But for the radical communists, they were dissatisfied with the reformist line of the Second International and believed that only Lenin’s theory of violent revolution could achieve communism, hence the Soviet-held Third International, and it was under the operation of the Third International that the founding of the Chinese Communist Party was reached.

This communist Third International was actually a political tool of the Soviet Communist Party, an international Red terrorist organization specializing in conspiring to subvert governments around the world and expand communism throughout the world. After the establishment of the Third International, it formed the Chinese Communist Party and, through armed assistance to the Kuomintang in Guangdong, overthrew the government of the Republic of China in Beijing, which we now call the Beiyang government, and then, through the Chinese Communist Party that it had established, overthrew the Kuomintang’s national government. In short, it was to overthrow the government of China, and all with violence.

I don’t want to overly blame those Chinese intellectuals who were involved in communism a hundred years ago, because today we don’t live in the social environment of that time, and it is difficult to understand the suffering of the Chinese people at that time. I believe that most of them were idealists who wanted China to be better.

Let’s take a look at what happened to these 13 members of the First Congress of the Communist Party of China.

Zhang Guotao: A university student in Beijing, he represented Li Dazhao at the “Grand Congress” of the CPC and was elected as the Director of Organization of the Central Bureau of the CPC, equivalent to the Minister of the Central Organization Department, one of the three “Central Leaders” of the CPC. In 1931, Zhang Guotao secretly went to Hubei from Shanghai and entered the border area between Hubei and Sichuan, taking over the Red Army of the Communist Party of China there. The two sides came into conflict and were deprived of their military power. After the cooperation of the Communist Party against Japan, Zhang, who was suppressed within the Communist Party, ran away to Xi’an in 1938 to defect to the Kuomintang and was expelled from the Communist Party. In 1949, Zhang moved to Hong Kong and emigrated to Canada in 1968, where he died in Toronto in 1979.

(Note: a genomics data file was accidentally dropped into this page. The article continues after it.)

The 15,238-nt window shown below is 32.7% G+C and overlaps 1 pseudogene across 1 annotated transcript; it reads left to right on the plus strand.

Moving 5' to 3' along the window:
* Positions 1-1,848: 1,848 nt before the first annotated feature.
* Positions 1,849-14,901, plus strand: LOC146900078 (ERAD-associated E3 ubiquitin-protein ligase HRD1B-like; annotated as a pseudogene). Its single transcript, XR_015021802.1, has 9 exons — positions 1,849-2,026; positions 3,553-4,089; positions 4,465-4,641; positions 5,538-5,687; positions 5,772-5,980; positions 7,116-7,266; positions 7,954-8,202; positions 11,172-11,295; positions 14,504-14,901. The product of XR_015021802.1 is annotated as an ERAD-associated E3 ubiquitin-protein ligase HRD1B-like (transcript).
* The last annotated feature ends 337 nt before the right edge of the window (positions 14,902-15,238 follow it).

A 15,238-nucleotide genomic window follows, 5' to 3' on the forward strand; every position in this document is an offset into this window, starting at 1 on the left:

Chen Gongbo: In 1921, he represented Guangdong to attend the “Grand Congress” of the Communist Party of China. After being warned by the party for supporting Chen Jiongming, Chen left the party to study in the U.S. Upon his return to China in 1925, he joined the left wing of the Kuomintang and held senior positions. After the outbreak of the Sino-Japanese War, Chen Gongbo joined Wang Jingwei in 1938 to establish a new regime in Japanese-occupied Nanking to fight against Chiang Kai-shek’s Chongqing government. The Nanking regime was considered a “pseudo-regime”. Chen Gongbo was regarded as the “number two traitor” after Wang Jingwei. After the defeat of Japan, Chen fled to Japan and was wanted by the Nationalist government, but was later taken back to China, where he was executed in June 1945 for collaborating with the enemy and committing treason.

Zhou Fuhai: In 1921, he attended the First Congress of the Communist Party of China in Japan as a delegate and served as acting secretary for Chen Duxiu, and in 1924, he joined the Kuomintang and left the Communist Party. In 1938, Zhou followed Wang Jingwei to Nanking to form a pseudo-government and served as vice president of the pseudo-executive Yuan. After the Japanese surrender in 1945, Zhou participated in the post-war reception work in Shanghai, but due to public pressure, Chiang Kai-shek imprisoned Zhou in 1946 for collaborating with the enemy and committing treason. Zhou Fuhai died in prison in 1948.

Liu Renjing: The youngest delegate to the First Congress of the Communist Party of China. In 1927, Liu was in the Soviet Union when Stalin and Trotsky turned against each other. On his way out of the Soviet Union, Liu took a detour to Turkey to see Trotsky, who had been expelled from the party. Upon his return to China, Liu was considered a Trotskyist and was expelled from the CCP.